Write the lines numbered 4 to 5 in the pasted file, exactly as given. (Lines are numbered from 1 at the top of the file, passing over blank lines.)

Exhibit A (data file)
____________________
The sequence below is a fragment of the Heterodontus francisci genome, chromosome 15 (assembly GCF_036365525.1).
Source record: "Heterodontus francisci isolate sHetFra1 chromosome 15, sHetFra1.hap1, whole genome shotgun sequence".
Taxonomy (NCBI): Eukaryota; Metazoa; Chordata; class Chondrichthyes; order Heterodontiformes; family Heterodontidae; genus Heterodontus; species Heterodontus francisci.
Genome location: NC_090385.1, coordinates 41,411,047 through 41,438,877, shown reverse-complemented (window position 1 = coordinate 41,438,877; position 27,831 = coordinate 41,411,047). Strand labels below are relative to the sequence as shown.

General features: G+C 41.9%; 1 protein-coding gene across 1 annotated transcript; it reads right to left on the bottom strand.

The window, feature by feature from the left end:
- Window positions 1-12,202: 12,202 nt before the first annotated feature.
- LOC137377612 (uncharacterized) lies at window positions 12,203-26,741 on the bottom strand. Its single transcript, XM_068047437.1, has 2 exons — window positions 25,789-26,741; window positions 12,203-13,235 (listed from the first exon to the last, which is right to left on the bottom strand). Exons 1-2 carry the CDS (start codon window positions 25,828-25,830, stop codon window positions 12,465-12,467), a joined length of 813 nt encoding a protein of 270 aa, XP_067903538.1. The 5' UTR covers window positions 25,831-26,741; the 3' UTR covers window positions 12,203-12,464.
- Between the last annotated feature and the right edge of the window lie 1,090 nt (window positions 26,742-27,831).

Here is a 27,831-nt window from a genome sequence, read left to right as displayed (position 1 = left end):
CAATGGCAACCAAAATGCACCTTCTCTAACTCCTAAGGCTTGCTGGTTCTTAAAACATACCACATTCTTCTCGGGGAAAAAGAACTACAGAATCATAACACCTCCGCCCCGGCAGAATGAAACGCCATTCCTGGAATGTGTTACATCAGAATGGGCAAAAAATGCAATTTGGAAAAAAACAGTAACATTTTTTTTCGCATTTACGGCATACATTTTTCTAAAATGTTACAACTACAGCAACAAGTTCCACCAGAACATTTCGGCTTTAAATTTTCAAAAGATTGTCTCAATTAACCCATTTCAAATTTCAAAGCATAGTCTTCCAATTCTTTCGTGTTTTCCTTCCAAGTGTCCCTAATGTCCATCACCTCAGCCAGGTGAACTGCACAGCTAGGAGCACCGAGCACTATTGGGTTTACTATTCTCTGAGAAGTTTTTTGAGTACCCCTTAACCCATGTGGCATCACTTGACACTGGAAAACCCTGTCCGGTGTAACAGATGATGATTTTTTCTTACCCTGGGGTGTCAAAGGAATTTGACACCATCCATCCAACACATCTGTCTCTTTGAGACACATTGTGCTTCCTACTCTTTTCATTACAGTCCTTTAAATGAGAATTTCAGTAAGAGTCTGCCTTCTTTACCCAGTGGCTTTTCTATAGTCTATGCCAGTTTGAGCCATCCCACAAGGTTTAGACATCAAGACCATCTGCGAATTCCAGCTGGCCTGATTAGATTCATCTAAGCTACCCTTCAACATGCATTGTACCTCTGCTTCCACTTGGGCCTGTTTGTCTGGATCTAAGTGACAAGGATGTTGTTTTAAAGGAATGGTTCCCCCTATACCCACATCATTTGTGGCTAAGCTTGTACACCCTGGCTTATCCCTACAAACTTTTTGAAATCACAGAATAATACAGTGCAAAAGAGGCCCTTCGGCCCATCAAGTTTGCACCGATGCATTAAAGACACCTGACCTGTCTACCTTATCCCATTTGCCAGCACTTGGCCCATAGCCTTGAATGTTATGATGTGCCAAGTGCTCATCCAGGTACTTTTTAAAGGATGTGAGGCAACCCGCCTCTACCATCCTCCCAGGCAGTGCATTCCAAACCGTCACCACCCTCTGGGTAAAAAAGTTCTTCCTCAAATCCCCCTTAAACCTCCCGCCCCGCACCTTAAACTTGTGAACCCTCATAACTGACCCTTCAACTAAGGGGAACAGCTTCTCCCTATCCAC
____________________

Genome location: NC_090385.1, coordinates 41,411,047 through 41,438,877, shown reverse-complemented (window position 1 = coordinate 41,438,877; position 27,831 = coordinate 41,411,047). Strand labels below are relative to the sequence as shown.

General features: G+C 41.9%; 1 protein-coding gene across 1 annotated transcript; it reads right to left on the bottom strand.